AS Sibanye-Stillwater’s growth-by-acquisition strategy enters a period of hiatus focus has fallen on its efforts to deleverage the balance sheet, and consolidate its gold and platinum asset portfolio.
A two-year track record of aggressively buying platinum group metal (PGM) assets may have left the group with serious upside production potential, but there’s also debt – the repayment of which has been complicated by the recent strengthening of the rand.
Froneman is confident that deleveraging is “manageable” across a range of FX scenarios. The group has extended its debt covenants to 3.5x net debt to EBITDA until end 2018, and to 2.5x thereafter. “Various levers” were also available due to the sustained strong rand/dollar exchange rate, he told investors today.
In an interview with Miningmx on Thursday, he said there was a misconception in the market his firm relied on the earnings of its gold business to deleverage its balance sheet (Sibanye-Stillwater’s gold operations were largely cash-neutral).
“That perception is incorrect. We’ve been able to accelerate the integration of our new PGM assets and these assets are already generating cash,” he said.
“The gold operations are clearly earning less cash under the current rand exchange rate, but the South African PGM operations are working much better than anticipated. Of course we’d prefer the gold business to be doing better, but we’re not as dependent on it,” he said.
The US-based Stillwater PGM operations would “… print a lot of money in rand terms”.
Said Froneman: “While we are not ex-growth, and given the importance of pursusing value-accretive opportunities, we won’t use our cash. We owe the market a period of no corporate activity and clarity on what the business will produce. So for the next while, we’ll hunker down and deleverage, focusing on our operations and consolidating our business.”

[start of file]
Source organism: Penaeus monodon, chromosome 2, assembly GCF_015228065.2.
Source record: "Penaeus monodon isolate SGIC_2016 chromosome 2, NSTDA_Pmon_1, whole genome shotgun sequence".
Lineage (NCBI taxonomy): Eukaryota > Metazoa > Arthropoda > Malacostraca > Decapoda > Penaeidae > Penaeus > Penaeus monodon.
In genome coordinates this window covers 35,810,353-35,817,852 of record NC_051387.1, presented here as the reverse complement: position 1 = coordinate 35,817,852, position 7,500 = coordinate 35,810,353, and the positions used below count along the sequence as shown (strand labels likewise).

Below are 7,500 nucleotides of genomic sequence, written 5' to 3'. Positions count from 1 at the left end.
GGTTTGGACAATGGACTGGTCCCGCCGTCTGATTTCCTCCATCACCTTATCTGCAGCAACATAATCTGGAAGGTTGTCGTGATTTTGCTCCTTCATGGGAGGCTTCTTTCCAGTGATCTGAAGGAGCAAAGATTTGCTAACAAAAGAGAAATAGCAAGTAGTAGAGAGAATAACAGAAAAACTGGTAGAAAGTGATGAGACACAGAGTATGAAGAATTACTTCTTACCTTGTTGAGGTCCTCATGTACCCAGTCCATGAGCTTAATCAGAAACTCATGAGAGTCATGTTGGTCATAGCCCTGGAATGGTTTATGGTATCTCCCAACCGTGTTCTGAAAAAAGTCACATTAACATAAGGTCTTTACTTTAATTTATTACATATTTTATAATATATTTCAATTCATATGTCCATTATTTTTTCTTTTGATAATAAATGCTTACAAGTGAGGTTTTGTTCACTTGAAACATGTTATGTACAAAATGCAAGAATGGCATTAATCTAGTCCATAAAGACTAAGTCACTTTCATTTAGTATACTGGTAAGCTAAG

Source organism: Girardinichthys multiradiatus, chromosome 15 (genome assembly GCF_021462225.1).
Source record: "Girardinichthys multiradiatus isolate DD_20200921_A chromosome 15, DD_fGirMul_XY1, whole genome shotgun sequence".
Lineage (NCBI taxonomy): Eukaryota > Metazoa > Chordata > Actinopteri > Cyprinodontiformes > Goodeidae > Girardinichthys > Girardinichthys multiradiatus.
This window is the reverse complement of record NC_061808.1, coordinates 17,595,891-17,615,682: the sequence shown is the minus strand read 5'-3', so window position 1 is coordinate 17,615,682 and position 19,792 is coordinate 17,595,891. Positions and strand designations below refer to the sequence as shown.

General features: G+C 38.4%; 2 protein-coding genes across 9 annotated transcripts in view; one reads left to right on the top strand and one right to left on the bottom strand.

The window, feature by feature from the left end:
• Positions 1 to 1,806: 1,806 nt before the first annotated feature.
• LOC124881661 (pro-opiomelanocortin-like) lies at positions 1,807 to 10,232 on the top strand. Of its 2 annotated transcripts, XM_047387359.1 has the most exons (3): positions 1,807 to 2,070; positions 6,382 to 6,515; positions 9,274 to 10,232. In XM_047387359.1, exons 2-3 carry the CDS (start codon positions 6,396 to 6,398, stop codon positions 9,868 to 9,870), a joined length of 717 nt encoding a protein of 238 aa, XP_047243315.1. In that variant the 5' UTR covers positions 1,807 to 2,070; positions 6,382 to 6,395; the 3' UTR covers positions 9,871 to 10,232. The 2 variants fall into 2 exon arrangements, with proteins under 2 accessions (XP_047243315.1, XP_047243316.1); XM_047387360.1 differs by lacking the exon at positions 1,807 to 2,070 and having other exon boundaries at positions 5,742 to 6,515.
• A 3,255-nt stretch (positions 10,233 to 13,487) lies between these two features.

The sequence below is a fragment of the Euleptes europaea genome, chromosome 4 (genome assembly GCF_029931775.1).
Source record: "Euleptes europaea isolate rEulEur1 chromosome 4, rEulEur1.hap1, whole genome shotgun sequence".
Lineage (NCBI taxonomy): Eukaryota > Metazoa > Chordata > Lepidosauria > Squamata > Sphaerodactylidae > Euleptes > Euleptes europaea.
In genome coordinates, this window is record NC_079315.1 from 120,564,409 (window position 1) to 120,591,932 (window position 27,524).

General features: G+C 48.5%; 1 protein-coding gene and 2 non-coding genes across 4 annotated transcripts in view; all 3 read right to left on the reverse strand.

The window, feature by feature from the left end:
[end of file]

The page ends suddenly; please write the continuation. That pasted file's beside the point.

Providing guidance for the year ahead, Sibanye-Stillwater expected its local gold operations to produce between 1.24 million and 1.29 million ounces of gold at all-in sustaining costs (AISC) of between $1,130/oz and $1,180/oz.
The South African platinum mines were expected to deliver between 1.1 million and 1.15 million oz at an AISC of between $825 and $860/4Eoz, while the US-based Stillwater operations should deliver between 580,000 and 610,000 oz at between $650 and $690/oz over the coming year.
Froneman has been among the most vocal of government’s critics, but he declared himself encouraged by recent informal interactions with the public sector lately. “I see a vastly more favourable outlook for investment,” he said following the appointment of Cyril Ramaphosa as South African president earlier this month.
“I was one of the biggest critics from last year, and it’s what you aren’t seeing that encourages me. There is lots of informal interaction with business to understand the issues, and this hasn’t happened in the last five years.
“I’m much more positive, and its not because of what I read,” he said during a presentation of the company’s year-end results.
He later told Miningmx that he has also been encouraged by the Portfolio Committee on Mineral Resources in-principle resolution to institute a full-scale inquiry into allegations of state capture against Mosebenzi Zwane, South African mines minister.
“It’s a very positive message and Sibanye will still play its part in being constructive and in ensuring that the changes are sustainable and will happen in the right way. I have to acknowledge, though, that we’re in a honeymoon stage and actions will speak louder than words. But it’s a sincere attempt to do the right thing and we should all support that.”